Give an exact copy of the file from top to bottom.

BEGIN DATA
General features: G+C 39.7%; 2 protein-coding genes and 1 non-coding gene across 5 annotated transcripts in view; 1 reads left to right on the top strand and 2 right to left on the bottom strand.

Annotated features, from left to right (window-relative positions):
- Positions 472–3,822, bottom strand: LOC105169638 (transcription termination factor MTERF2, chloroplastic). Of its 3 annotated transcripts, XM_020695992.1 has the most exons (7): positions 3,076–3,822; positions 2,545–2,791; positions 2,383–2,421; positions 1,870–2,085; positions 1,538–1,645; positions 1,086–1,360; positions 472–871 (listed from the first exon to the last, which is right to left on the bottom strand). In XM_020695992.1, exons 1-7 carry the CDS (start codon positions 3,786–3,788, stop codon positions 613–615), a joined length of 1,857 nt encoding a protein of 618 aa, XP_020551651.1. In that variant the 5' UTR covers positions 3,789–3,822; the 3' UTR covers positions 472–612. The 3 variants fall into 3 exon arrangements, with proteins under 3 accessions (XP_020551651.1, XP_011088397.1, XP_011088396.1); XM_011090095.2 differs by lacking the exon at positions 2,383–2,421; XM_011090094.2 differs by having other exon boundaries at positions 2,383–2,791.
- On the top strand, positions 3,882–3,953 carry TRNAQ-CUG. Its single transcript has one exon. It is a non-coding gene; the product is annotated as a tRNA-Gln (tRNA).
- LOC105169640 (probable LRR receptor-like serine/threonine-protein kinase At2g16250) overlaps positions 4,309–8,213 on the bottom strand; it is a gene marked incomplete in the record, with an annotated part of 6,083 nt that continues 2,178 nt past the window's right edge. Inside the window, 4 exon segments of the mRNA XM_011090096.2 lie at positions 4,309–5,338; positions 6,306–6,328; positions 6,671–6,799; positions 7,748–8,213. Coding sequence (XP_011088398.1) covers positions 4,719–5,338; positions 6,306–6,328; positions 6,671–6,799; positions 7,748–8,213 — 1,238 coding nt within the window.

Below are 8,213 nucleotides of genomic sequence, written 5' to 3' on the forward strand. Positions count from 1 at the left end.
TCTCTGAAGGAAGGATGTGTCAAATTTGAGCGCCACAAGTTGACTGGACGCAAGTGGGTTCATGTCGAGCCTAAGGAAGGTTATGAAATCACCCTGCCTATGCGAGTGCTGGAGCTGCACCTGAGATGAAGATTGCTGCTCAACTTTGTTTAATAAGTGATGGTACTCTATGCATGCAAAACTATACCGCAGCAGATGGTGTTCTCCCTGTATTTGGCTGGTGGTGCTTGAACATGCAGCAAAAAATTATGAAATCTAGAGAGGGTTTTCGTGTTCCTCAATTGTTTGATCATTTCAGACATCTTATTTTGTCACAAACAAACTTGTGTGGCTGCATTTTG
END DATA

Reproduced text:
General features: G+C 39.7%; 2 protein-coding genes and 1 non-coding gene across 5 annotated transcripts in view; 1 reads left to right on the top strand and 2 right to left on the bottom strand.

Annotated features, from left to right (window-relative positions):
- Positions 472–3,822, bottom strand: LOC105169638 (transcription termination factor MTERF2, chloroplastic). Of its 3 annotated transcripts, XM_020695992.1 has the most exons (7): positions 3,076–3,822; positions 2,545–2,791; positions 2,383–2,421; positions 1,870–2,085; positions 1,538–1,645; positions 1,086–1,360; positions 472–871 (listed from the first exon to the last, which is right to left on the bottom strand). In XM_020695992.1, exons 1-7 carry the CDS (start codon positions 3,786–3,788, stop codon positions 613–615), a joined length of 1,857 nt encoding a protein of 618 aa, XP_020551651.1. In that variant the 5' UTR covers positions 3,789–3,822; the 3' UTR covers positions 472–612. The 3 variants fall into 3 exon arrangements, with proteins under 3 accessions (XP_020551651.1, XP_011088397.1, XP_011088396.1); XM_011090095.2 differs by lacking the exon at positions 2,383–2,421; XM_011090094.2 differs by having other exon boundaries at positions 2,383–2,791.
- On the top strand, positions 3,882–3,953 carry TRNAQ-CUG. Its single transcript has one exon. It is a non-coding gene; the product is annotated as a tRNA-Gln (tRNA).
- LOC105169640 (probable LRR receptor-like serine/threonine-protein kinase At2g16250) overlaps positions 4,309–8,213 on the bottom strand; it is a gene marked incomplete in the record, with an annotated part of 6,083 nt that continues 2,178 nt past the window's right edge. Inside the window, 4 exon segments of the mRNA XM_011090096.2 lie at positions 4,309–5,338; positions 6,306–6,328; positions 6,671–6,799; positions 7,748–8,213. Coding sequence (XP_011088398.1) covers positions 4,719–5,338; positions 6,306–6,328; positions 6,671–6,799; positions 7,748–8,213 — 1,238 coding nt within the window.

Below are 8,213 nucleotides of genomic sequence, written 5' to 3' on the forward strand. Positions count from 1 at the left end.
TCTCTGAAGGAAGGATGTGTCAAATTTGAGCGCCACAAGTTGACTGGACGCAAGTGGGTTCATGTCGAGCCTAAGGAAGGTTATGAAATCACCCTGCCTATGCGAGTGCTGGAGCTGCACCTGAGATGAAGATTGCTGCTCAACTTTGTTTAATAAGTGATGGTACTCTATGCATGCAAAACTATACCGCAGCAGATGGTGTTCTCCCTGTATTTGGCTGGTGGTGCTTGAACATGCAGCAAAAAATTATGAAATCTAGAGAGGGTTTTCGTGTTCCTCAATTGTTTGATCATTTCAGACATCTTATTTTGTCACAAACAAACTTGTGTGGCTGCATTTTG